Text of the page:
This is a set of Indian Religious Songs collected, transcribed and translated into English by Ram Gharib Chaube, probably for the use of William Crooke.
The Papers of Ram Gharib Chaube
Scope and Content
Administrative / Biographical History
Ram Gharib Chaube was probably born in the late 1850s into the traditional learned Chaube family. He graduated from the Presidency College, Calcutta, and was learned in both Indian tradition and the British colonial system of education, being fluent in dialects of Awadhi and Bhojpuri, as well as Hindi, Persian, Sanskrit and English. He became Mirzapur's distirct collector of revenues and whilst there met William Crooke, who was keen to document Indian folklore. Impressed with Chaube's abilities, Crooke asked that Chaube help in his work. Chaube probably continued to work with Crooke until Crooke's departure for England in 1896. The material in these papers, therefore most likely dates from this time. Crooke continued to correspond with Chaube after his return to England. However he does not seem to have acknowledged Chaube's contribution to his work.
After Crooke's departure Chaube also worked for V.A. Smith, and G.A. Grierson's Linguistic Survey of India. However he constantly struggled to earn enough money and satisfy his academic interests. He died in 1914 in Gopalpur.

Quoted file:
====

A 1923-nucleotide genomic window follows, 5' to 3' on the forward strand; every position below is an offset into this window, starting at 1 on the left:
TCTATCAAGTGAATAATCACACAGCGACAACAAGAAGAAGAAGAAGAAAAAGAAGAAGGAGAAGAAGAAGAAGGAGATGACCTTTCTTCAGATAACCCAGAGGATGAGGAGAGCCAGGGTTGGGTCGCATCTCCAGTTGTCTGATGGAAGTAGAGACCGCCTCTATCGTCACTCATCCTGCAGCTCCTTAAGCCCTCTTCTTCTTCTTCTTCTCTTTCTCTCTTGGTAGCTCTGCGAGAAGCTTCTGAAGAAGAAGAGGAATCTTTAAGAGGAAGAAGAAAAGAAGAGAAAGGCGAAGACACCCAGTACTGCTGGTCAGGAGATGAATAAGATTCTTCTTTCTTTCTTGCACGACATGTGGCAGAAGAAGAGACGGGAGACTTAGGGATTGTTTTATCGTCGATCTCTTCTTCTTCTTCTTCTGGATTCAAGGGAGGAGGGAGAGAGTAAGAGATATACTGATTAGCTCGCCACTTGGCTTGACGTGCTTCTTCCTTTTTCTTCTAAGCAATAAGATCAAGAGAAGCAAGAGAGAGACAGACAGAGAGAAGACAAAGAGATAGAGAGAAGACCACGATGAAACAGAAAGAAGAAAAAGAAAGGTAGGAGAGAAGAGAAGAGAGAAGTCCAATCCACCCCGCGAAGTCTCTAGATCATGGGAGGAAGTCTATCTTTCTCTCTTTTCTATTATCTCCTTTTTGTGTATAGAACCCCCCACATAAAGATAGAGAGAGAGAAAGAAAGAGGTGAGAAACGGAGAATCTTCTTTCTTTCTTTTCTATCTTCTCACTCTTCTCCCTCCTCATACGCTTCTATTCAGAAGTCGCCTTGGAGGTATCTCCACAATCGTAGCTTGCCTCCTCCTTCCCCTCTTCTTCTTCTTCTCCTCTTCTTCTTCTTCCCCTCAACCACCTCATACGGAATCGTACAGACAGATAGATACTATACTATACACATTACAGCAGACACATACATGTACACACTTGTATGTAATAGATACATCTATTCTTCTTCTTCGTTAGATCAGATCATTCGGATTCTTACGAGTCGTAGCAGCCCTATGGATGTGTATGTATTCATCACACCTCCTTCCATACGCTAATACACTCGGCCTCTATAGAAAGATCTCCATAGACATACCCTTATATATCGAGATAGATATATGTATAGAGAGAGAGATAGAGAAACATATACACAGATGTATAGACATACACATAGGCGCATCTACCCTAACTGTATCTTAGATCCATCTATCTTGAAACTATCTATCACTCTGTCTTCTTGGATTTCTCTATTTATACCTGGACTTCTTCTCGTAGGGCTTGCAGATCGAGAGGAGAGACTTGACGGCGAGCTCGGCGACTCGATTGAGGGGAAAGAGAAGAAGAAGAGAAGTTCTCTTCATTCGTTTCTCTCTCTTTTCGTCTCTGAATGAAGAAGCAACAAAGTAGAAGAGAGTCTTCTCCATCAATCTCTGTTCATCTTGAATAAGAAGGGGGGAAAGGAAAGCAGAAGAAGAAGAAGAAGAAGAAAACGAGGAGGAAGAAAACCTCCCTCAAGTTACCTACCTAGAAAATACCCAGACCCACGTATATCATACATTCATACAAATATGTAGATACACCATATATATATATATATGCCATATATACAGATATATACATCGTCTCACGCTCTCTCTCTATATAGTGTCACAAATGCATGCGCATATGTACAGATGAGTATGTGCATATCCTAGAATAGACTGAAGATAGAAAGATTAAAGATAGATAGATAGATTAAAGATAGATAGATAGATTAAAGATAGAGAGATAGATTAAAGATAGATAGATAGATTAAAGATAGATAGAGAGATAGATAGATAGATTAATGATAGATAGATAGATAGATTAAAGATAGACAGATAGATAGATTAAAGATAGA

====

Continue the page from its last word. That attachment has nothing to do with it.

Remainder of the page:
The life of Crooke and Rame Gharib Chaube has been well documented in In Quest of Indian Folktales: Pandit Ram Gharib Chaube and William Crooke by Sadhana Naithani (Indian University Press, 2006) from which these biographical details have been obtained.
Three series of material were arranged according to the headings under which the material was found:
- RGC/1 - Religious Songs in Romanized Hindi
- RGC/2 - Religious Songs from Northern India
- RGC/3 - Uncategorised Songs
- RGC/4 - Original Folder
Open. Please contact the archivist using the email address given here. The archive is open on Tuesdays and Fridays 10-5, and Thursdays 2-5. Access is to any researcher without appointment but it will help if an appointment is made via phone or email. Please bring photo ID.
It is unknown how these Papers came to be in the possession of the Royal Asiatic Society. Possibly Crooke was seeking publication or had lent the material to George A. Grierson.
The Catalogue was created by Nancy Charley, RAS Archivist, in 2018.
Conditions Governing Use
Digital photography (without flash) for research purposes may be permitted upon completion of a copyright declaration form, and with respect to current UK copyright law.
It is assumed that this material was once in the possession of William Crooke. Most of his Papers are in the archive of the Folklore Society, held at University College, London,